I am getting ready to teach a class on Job. We are at that place in the first chapter when Job begins to lose everything dear to him. At one point he say the famous line, “Naked, I came from my mother’s womb, and naked I will return.”
It is sometimes thought that the “mother” Job refers to here is the earth since he speaks of returning to her, but then, I never take scripture at face value. I believe scripture is always intended to awaken us to life, not to besot us with beliefs and rules. Our verse today is a kind of initiation. Instead of adding beliefs to our already confused minds, the author instead strips our away our assumptions, leaving us in naked shivering awareness.
The process of shutting down the mind’s banter is sometimes called “negative theology.” Negative theology has a rich history in the East, but is largely ignored in the West. When Buddha spoke of “emptiness” it was a negative description of a very wonderful sense of dissolving into everything. The “nothingness” here is “no-thingness,” not vacuum.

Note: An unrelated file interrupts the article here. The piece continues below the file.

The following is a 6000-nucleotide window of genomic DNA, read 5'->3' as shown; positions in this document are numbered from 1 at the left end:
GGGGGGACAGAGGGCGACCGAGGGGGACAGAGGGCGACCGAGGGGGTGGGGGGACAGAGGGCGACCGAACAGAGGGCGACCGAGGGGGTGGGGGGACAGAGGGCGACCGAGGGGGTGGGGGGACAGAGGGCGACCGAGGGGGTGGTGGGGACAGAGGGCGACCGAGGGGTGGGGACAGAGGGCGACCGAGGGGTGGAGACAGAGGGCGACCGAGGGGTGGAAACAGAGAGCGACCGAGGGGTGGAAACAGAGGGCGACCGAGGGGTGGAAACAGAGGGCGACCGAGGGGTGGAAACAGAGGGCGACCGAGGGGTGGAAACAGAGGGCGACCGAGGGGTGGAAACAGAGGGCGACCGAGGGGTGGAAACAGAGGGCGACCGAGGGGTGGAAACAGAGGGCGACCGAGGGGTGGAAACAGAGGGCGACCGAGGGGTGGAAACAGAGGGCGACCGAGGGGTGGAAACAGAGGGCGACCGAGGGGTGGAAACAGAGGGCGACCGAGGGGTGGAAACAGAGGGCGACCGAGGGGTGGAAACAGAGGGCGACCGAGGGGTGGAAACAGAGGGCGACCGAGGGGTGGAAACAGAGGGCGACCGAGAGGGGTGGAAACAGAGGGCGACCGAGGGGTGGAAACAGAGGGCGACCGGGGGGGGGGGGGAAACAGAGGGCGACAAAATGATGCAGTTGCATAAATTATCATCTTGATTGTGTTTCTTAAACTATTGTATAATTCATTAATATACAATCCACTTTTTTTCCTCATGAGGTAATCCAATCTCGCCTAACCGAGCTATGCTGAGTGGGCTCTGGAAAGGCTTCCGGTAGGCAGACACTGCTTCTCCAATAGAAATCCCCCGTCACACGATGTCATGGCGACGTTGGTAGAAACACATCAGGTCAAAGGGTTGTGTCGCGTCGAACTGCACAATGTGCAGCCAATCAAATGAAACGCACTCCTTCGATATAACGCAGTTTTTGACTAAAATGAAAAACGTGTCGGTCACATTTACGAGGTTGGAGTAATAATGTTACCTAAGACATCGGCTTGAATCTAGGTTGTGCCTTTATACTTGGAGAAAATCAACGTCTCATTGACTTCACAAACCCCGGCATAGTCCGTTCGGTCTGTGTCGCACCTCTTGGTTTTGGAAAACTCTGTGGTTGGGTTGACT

In the East, the experience is suggested by riddles of broken mirrors, severed fingers, or asking what your face looked like before you were born. In the West, the same wonderful sense of terrifying unity can be found in works like “Cloud of Unknowing” or “Dark Night of the Soul” or the works of Meister Eckhart.
Today we find that negative theology in Job’s little song. Our human condition is that we are born naked from the earth, and we return to it naked. Negative theology is a reminder that our life does not consist in our possessions, our achievements, or even our beliefs. Negative theology strips away everything and leaves us only with a question. But that one question is a homing beacon to our source. “If my life does not consist of what I can have and hold, of what then does it consist?”